The following story is excerpted from TIME’s special edition, The Science of Exercise, which is available at Amazon.
There’s no denying that running is one of the most democratic ways to work out. You can do it anytime, anywhere, and all you need is a good pair of running shoes and some stamina. It’s no wonder, then, that more and more Americans are adopting the sport and doing it competitively; the number of people who finished organized races grew 300% in the U.S. from 1990 to 2013, and in 2015, there were slightly more than 17 million Americans who ran in races nationwide.
Still, estimates suggest that 79% of runners will get injured at some point, a statistic that’s remained relatively stable for more than 40 years. “Running is hard on the wheels, especially if you’re doing long-distance running,” says James O’Keefe, a cardiologist at St. Luke’s Mid America Heart Institute in Kansas City and a former runner. “A lot of people will break down orthopedically.”
Running may prevent some injuries
Running has a reputation for causing wear and tear, but new research suggests that it may actually prevent injuries rather than increase the risk of them.
A small study published in December 2016 found that 30 minutes of running lowered inflammation in runners’ knee joints. In the report, researchers at Brigham Young University brought 15 healthy runners into a lab where samples of their blood and knee-joint fluid were taken before and after they ran for 30 minutes. The researchers then compared the samples with ones taken earlier when the men and women were sedentary.
The researchers expected to find an increase in molecules that spur inflammation, but they didn’t. Instead, they found that pro-inflammatory markers had decreased. “It was surprising,” says study author Matt Seeley, an associate professor of exercise science at BYU.
Seeley emphasizes that the report is a pilot and that his team plans to do the same study with more people in the near future. “I think, and hope, the data will show that running is good for your joints,” he adds. “Although the results are limited, they are also unexpected and could be important.”
Not everyone is convinced. “There is data on both sides of the fence,” says Brian Feeley, an orthopedic surgeon at the University of California, San Francisco, who wasn’t involved with the study. “We know there are some people who run all the time with no problems and others that have arthritis at a relatively young age.” For now, people of all abilities should allow themselves time to recover post-workout.
It may not be great for women’s bodies
Women make up about 57% of race finishers, and data suggests that the number of female runners is up worldwide. But men and women tend to run in different ways, and in some cases, that can mean more injuries for women.
Stephen Messier, director of the J.B. Snow Biomechanics Laboratory at Wake Forest University, is trying to understand why female runners get injured more often than men. So far he’s found that women tend to have higher arches and point their toes out more as they run. “We don’t know if those differences attribute to a greater risk for injury,” says Messier, but his team is trying to find out.
Prior research has found that female runners are more likely to be heel strikers, which some experts think increases risk of injury because of higher-impact landings. The way people’s hips and knees are naturally aligned may also increase their risk. Women also tend to have less strength in their core and hips, which could affect them.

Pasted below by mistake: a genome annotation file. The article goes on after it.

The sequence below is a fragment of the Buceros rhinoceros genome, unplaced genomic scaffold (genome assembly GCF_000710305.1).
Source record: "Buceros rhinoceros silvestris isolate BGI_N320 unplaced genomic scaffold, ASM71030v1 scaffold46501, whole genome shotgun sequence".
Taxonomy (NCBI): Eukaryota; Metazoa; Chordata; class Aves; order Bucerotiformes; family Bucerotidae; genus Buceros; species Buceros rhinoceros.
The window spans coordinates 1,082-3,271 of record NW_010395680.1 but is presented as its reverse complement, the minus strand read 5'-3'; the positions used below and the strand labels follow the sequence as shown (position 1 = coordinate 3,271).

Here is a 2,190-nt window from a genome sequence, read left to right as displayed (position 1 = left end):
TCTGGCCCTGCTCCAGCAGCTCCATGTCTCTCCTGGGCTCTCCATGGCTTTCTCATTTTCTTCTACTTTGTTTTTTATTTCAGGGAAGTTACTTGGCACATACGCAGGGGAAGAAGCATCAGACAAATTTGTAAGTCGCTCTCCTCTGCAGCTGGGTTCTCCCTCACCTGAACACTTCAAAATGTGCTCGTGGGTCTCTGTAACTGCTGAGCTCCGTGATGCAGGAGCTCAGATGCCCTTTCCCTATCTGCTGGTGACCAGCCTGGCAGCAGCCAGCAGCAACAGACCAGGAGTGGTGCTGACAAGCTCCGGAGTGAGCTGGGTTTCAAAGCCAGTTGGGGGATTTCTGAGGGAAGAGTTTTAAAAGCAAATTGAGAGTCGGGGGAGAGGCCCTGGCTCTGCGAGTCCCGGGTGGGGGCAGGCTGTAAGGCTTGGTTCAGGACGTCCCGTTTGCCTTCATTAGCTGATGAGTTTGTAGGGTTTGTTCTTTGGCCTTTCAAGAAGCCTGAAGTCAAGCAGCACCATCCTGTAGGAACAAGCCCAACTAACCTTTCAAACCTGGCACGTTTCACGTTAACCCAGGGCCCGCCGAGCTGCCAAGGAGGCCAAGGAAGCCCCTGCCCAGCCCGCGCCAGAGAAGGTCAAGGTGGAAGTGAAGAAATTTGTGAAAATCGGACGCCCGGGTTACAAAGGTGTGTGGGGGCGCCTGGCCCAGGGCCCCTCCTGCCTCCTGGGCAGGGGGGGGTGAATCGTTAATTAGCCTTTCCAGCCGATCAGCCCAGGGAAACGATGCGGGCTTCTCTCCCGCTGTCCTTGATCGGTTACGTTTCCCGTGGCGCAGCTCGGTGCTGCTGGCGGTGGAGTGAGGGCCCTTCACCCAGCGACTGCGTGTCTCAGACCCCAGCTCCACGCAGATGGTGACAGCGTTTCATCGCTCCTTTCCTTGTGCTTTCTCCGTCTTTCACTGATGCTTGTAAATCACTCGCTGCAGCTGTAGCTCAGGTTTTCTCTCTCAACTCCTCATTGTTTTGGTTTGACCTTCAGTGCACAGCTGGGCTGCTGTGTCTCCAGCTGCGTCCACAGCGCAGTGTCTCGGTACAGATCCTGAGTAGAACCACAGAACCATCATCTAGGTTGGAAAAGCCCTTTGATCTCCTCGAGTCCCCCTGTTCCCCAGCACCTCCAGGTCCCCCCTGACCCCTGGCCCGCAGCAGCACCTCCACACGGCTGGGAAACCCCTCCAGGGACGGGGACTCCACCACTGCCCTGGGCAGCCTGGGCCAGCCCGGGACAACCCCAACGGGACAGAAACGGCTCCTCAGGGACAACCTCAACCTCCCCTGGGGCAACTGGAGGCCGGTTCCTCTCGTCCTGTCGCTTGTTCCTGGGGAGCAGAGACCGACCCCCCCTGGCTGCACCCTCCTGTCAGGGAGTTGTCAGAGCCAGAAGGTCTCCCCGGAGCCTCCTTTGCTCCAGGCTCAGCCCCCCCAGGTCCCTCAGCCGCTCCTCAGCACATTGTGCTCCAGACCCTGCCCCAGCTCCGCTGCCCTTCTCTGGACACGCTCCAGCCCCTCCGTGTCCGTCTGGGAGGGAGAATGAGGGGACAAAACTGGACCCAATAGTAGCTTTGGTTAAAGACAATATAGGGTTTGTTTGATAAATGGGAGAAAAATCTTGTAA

That shouldn’t deter women from running, however. Women have more body fat, which is beneficial for energy storage and endurance, and they’re typically more flexible than men, which can benefit their muscles. Women also appear to be better at pacing themselves during races compared with men.
To prevent heel striking, experts suggest that people try landing closer to their midfoot or landing softer during each stride. Messier is also launching a trial that puts female runners through strength-training exercises to see if some bulking up can help them lower their injury risk overall.
You can run even in old age—to a point
As the popularity of competitive running increases, more people are doing it later in life, too. “Generations before us weren’t doing this,” says O’Keefe. “People weren’t running over 10 miles a day into their 60s.”
Today, people age 40 and up make up nearly 50% of marathon finishers in the U.S., whereas in 1980, they made up just 26%. O’Keefe says there is no definite age cutoff at which running is no longer good for you, but curbing it with age may be a good idea. “Many people find that their joints feel better if they do brisk walking rather than running after age 45 or 50,” he says. “I do advise people over age 45 to avoid chronic very-high-intensity long-distance running, as the body is not as resilient as we get older.”
One study looked at marathon runners and their non-runner spouses and found that the runners were thinner and had lower blood pressure and heart rate. But the findings also showed that the older racers had a lot of plaque in their arteries and scored higher on a measurement of heart-attack risk.
Other types of exercise, like high-intensity interval training and strength-based exercises, are good to mix in as you age. Pilates and yoga have also been shown to improve flexibility and balance, which are important for runners—and in aging. “If people tell me they are running 25 miles a week, I ask: Why are you doing it?” says O’Keefe. “If it’s to relax, be social or for long-term health, I tell them you’re better off running a mile and a half and then going to a yoga class. Concentrating on one thing can hurt in the long run.”